Jakob’s a sweet kid. You probably already knew that. If you don’t know that, or if you disagree with that, I assume we are not friends. He is constantly trying to help Sarah, whether she wants it or not. He will put dirty dishes in the sink, take dirty and clean silverware from the dishwasher and put it in the silverware drawer, and he’ll even hold the door for her sometimes. He’s learned all of this behavior from watching us. He knows it’s helping, and he knows it’s what we do, so he mimics it.
Being a pastor’s kid or a church staff’s kid can be hard. They’re at the church a lot more than most people, and they didn’t really sign up for that. It’s just part of their life. Jakob is here a lot, and he’s always being told to follow me, come to my office, stay right there, stop this, stop that, now go to class and act like everything’s cool. It’s not easy for a two-year old. One of my greatest fears is that from overexposure and unhealthy management, Jakob could end up hating the church. I want to protect him from that. I want him to love church. I want him to serve in the church.
Last week, he was at the church with me while Sarah went to get her hair done. I was leading a small group that night, but I didn’t need to get ready right away. So we played in and around the church. Wherever he wanted to go, we went there. However he wanted to play, short of breaking stuff, we did that. Then we had to transition from play time to my needing to work. You never know how that will go. He may throw a fit, because he wants to keep playing. Jakob has before, but he didn’t that time.
We went into the youth and children’s room, and I started setting up tables. Jakob followed me. As I rolled a table across the room, Jakob walked up next to me and put his hands on the table. I told him to be careful and asked him what he was doing. He looked up at me and said, “Help, Dada.” I smiled at him and thanked him. After we got done setting up tables, which took longer, because I was being careful about not hurting Jakob, I walked to the kitchen. Jakob followed. I started getting food out of the oven, and Jakob said, “More help, Dada.” I handed him a plastic bag and asked him to take it to the table and come back. He did. When he came back, he said, “More help, Dada.” So I gave him a stack of plates, grabbed all the pizza and followed him.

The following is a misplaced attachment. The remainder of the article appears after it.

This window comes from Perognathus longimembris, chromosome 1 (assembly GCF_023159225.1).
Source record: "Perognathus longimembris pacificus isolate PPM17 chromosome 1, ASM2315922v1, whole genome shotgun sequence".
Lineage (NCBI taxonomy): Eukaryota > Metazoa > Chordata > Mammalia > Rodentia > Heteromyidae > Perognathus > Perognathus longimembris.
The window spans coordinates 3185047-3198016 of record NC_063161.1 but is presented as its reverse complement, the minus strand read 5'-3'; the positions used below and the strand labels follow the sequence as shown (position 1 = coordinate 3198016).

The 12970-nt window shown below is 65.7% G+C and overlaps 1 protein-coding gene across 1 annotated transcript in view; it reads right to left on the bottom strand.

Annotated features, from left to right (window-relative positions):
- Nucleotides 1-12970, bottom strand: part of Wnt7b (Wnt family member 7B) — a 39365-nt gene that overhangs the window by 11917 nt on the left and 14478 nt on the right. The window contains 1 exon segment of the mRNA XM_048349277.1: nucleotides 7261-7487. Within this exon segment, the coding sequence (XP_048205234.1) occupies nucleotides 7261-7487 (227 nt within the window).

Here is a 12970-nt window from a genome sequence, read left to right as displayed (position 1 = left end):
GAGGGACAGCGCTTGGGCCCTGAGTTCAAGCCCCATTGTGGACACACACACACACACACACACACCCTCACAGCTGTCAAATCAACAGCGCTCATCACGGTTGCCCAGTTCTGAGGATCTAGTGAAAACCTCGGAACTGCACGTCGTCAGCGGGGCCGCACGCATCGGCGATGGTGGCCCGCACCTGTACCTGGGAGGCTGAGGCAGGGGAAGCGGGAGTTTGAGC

We got all of the food and drinks set out together. We were done. Now, when he and I play games at home or watch something he likes or eat a good snack, when we’re done, he’ll say, “One more of that.” He only does that for things he likes. He doesn’t say it after we punish him. We’re used to it. We expect it. And we usually will allow it, within reason. After everything was all done, he looked up at me with all sincerity and said, “One more help, Dada.” He had just spent 30 minutes following me around, offering and giving me help. He wasn’t tired of it. He wanted to help me one more time. I had nothing left for him to do, so I told him he could hug me instead. He came over, and I gave him a tight hug. I told him I loved him, and I thanked him for helping Jesus, not Daddy. It was late by the time we left, but I wanted to honor what he had done, so I bought him popcorn (his favorite snack), even though it was well after his bed time. I gave it to him and thanked him again for helping me help Jesus.
My two-year old son volunteered to help at church for the first time last week. I cried tears of joy. He does love church right now, and he wants to help. He’s already becoming who I want him to be.